Heading for the Door

She was three and a half when I spied her heading for the front door out of the corner of my eye.  She shuffled down the hall in a pair of my black heels intently watching her feet.  On one side, her tiny fingers were outstretched to the wall for balance. On the other, she had slung her diaper bag over her shoulder. It skipped and bounced across the carpet with each awkward step.  I was curious, so I let her go.  When she reached the stairs, she carefully grabbed the railing and slowly eased her foot down the way a little kid does when each step is nearly the height of one leg.  I headed to the top of the stairs and sat down, my eyes now level with hers. “Hey, whatcha doing with your diaper bag? You can’t be running away from home already.” I chuckled at the thought. She looked at me quizzically and proclaimed, “It’s my beefcase. I got a meeting.”  After a short moment of cringing (I had 4 “beefcases” and many more meetings), I laughed and scooped her up.  She was squirming because, after all, she had places to be and I was holding her back. Like every other three-year-old though, she was easy to distract and redirect. I was the master of that.  I asked about her meeting and she went into great and emphatic detail about the many important things that had to be done. I made a note to remember that she was a sponge- soaking everything up that she saw or heard.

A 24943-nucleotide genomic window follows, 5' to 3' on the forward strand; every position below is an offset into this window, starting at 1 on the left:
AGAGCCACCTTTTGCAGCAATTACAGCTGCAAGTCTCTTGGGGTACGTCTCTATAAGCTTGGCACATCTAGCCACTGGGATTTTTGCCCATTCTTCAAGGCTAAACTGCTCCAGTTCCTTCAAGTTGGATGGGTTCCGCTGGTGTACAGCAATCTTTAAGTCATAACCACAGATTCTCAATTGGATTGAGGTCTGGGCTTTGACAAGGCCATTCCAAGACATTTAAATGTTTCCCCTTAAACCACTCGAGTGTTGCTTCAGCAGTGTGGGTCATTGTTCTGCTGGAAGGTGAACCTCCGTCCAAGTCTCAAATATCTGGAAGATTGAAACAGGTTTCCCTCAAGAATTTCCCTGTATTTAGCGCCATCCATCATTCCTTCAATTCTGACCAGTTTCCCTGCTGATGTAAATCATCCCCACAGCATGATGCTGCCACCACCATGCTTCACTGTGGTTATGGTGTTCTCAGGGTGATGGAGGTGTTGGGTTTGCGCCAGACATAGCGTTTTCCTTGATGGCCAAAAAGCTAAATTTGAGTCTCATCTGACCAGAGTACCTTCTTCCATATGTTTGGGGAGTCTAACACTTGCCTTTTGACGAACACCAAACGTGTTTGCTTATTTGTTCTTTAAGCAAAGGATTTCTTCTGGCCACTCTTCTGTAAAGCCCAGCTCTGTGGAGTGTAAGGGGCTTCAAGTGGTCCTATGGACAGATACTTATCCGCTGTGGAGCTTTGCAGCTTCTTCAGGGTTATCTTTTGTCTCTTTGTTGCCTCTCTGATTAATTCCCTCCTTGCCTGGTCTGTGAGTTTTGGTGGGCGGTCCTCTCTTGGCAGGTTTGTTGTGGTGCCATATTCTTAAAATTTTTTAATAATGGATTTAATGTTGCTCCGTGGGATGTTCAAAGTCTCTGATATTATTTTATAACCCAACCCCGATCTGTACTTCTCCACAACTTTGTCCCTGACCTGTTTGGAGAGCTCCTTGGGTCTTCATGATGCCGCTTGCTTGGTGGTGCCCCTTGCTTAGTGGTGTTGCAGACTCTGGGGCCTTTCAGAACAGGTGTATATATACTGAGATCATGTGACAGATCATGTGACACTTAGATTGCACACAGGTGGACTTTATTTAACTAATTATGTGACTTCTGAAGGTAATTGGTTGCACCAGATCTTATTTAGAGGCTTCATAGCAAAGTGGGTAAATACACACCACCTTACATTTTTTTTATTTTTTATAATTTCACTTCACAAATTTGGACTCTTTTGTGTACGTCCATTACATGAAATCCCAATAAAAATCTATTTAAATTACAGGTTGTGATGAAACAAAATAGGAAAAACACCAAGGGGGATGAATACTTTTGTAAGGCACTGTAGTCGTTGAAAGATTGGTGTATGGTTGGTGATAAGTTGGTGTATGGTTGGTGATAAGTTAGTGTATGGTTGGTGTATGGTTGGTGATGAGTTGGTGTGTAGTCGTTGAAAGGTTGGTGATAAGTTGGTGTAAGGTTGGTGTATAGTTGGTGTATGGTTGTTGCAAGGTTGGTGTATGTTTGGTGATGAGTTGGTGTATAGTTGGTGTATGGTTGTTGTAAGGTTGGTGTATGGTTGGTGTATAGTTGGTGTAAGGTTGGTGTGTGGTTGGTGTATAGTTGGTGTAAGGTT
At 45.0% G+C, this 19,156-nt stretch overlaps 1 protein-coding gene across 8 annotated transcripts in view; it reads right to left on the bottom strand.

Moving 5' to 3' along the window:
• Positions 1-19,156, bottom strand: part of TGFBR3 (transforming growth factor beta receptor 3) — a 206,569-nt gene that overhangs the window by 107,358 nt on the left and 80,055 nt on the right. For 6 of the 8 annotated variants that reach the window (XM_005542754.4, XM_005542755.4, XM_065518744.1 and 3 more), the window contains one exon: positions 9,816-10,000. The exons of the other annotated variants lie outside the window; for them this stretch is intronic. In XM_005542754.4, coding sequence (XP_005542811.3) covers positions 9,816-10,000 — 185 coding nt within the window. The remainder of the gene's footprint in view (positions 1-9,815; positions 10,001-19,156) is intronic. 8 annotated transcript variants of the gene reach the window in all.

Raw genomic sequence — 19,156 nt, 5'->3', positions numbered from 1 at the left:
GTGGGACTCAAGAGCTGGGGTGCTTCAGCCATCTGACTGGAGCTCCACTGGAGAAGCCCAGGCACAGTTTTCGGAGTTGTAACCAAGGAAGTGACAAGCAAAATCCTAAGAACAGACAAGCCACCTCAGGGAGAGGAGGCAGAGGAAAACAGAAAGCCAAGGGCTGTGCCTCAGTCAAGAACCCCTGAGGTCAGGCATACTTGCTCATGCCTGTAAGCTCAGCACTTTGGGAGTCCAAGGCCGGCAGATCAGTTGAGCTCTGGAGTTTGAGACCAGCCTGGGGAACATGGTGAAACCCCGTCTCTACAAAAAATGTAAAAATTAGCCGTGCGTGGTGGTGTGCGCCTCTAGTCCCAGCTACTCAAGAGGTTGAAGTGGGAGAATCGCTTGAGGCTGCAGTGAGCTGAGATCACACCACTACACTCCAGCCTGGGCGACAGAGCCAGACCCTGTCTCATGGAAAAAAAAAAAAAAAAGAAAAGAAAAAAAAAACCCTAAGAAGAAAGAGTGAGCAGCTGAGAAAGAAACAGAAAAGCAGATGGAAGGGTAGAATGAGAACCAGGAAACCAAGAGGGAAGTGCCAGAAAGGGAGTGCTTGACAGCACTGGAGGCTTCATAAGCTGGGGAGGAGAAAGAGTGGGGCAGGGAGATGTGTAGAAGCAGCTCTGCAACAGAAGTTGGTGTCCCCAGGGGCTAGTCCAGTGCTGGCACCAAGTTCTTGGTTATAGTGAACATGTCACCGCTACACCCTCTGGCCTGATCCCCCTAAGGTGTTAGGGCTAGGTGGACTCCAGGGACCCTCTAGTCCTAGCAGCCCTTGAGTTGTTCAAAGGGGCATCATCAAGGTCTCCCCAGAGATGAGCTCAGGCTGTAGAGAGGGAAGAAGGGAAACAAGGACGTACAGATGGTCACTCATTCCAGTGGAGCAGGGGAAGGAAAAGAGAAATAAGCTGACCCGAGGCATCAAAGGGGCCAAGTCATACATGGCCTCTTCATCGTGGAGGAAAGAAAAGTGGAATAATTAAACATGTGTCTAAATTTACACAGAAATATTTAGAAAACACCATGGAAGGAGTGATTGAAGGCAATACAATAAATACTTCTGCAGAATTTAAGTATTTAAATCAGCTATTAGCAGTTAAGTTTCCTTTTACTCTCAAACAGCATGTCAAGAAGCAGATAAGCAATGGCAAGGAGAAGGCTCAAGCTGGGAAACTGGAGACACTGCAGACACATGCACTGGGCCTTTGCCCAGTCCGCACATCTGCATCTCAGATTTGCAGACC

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It took me back to my own childhood. I loved to play in my dad’s office.  He had fascinating pieces of paper and so many books. Even before I could read, I would pretend to fill out the forms and make notes. I would pretend to read the textbooks.  The pictures filled my imagination – exotic animals, colorful maps, geometric shapes, and paintings.  I particularly liked the Spanish books. I wanted so badly to be able to read so I could read in Spanish. Back then, I had no idea what he actually did, but it seemed so important and I wanted to be just like him.

That is the natural course of things. You look up at the significant adults in your life. You mimic what you see and hear. You play house and school and super heroes.  Then you grow up and, as you do, you test the waters of individuality and independence.  You discover your own passion and that puts you on the path that will be your life. As a parent, even though I want to scoop her up in a big hug and distract her, I know that it is nearly time. It is nearly time to let her go out that door.  When that time comes, we will both be ready. After all, she has places to be and I’m not holding her back.

 

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Copyright Catherine Matthews 2018.

Author: Catherine Matthews Images

Catherine Matthews is a writer and photographer who shares her life experiences through her blog, Life Through My Lens. As an educator, leader, parent and human being, Catherine shares her adventures in child-raising and teaching, as well as the childhood stories that shaped and molded her. She, like all of us, searches for meaning in the mundane, contemplating the lessons she’s learned along her journey in life. Whether it’s recollecting the follies of her youth, remembering those who have come and gone, or simply musing about life, she is drawn to share rich and vivid stories that will make you laugh, cry and maybe even learn. Carefully weaving photos into her tales, she paints a picture of life that often acts as a mirror into our own.

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